3 Jun 2008

Guardian Editorial

Graphic reports of blood-stained episodes on the roads and highways and of the funerals of strikingly young crash victims may have galvanised sentiment, if not yet corrective action.

Government and Opposition MPs voted to enact the long-awaited Breathalyser bill.

The legislation is being passed at a time when the perils and frustrations of road use weigh ever more heavily on the consciousness of everyone. The roads and highways have never seemed more inadequate.

As vehicle population has hugely expanded, traffic management and traffic regulation and highway code enforcement, so far from keeping pace, have evidently declined.

Conceivably, more people may be driving who have had too much to drink.

Once out of the ever-present traffic jams, more drivers may be moved to step hard on the gas to make up for lost time.

The Transport Minister has cited an estimate that 30 per cent of all accidents involve drivers with unduly high levels of alcohol in their systems.

Opposition Leader Kamla Persad-Bissessar and others on her side of the House pointed to speeding and other daily-observed recklessness.

All agree that the use of cellphones while driving heightens the hazards.

Suicidal impulse

The focus, inevitably, remains on those behind the wheel who, in accidents, are routinely reported by police to have "lost control" of their vehicles.

Even in the case of horrific accidents, such as last weekend's, forensic or other inquiries never delve far enough into exactly why drivers "lost control."

Ruling out a suicidal or a murderous impulse, or both, what factors induced the drivers to "lose control," with such tragic and grievous consequences?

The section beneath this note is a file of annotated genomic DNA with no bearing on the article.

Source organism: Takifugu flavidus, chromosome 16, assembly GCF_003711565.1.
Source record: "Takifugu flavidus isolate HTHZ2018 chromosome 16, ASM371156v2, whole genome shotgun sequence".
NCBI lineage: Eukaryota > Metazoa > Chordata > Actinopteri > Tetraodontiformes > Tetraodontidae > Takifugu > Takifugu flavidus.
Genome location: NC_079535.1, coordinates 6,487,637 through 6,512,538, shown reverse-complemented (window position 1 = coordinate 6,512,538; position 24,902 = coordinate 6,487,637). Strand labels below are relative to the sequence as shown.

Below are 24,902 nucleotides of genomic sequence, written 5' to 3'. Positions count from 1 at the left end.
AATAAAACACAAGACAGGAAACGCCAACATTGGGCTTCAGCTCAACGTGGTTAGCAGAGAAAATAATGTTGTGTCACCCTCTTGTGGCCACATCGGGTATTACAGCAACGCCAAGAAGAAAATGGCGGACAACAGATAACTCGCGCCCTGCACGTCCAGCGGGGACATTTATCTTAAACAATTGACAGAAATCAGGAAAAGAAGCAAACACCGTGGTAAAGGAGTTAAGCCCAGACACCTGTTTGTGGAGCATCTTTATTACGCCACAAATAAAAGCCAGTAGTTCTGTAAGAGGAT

Far too many accidents remain unsolved mysteries.

Significantly, Mr Imbert cited drunk-driving research in "developed" countries. None of the other MPs drew upon statistical or other findings of T&T investigations.

The solutions being proposed, then, run the risk of being based on intuition and gut feeling, rather than on scientifically-run studies.

Solutions like the breathalyser look good and even compelling, but they may only heighten expectations due certain to be disappointed by the resilient reality of the road.

Something of this reality was captured in a sermon by Fr Henry Charles, who is also a practising lawyer and a Guardian columnist, at the funeral of a teenager killed in last weekend's big crash.

"Traffic on T&T roads is one of routine lawlessness," he said.

"Police say it's a matter of road safety, but it should also be a matter of law enforcement."

Workable scheme

For most of the time, and on most of the roads and highways, traffic policing is simply absent. Senior police officials no longer even try to deny this abandonment of responsibility.

Last week, Asst Commissioner Donaldy Ferguson referred to the widely-observed under-deployment of traffic police, and more or less admitted a lack of staff.

Traffic police are far too few in number, and are far too infrequently deployed to best effect, or in areas where violations are rampant. Who can give the assurance that sufficient (trained) officers are available to administer the breathalyser?

Moreover, in contrast with Barbados, where computers are installed in patrol cars and officers supplied with radar for monitoring speed-limit compliance, the T&T police are hopelessly under-equipped.

A workable scheme for governance of the road must entail, apart from law enforcement, better signage, better maintained, and more regularly distributed, including signs showing speed-limit numbers.

The roads and highways must be pothole-free, consistently well-lit, and the surfaces properly demarcated with white or luminous lines for lanes, verges and stopping points. The breathalyser cannot be the only arrow in the bow of the Transport Minister.

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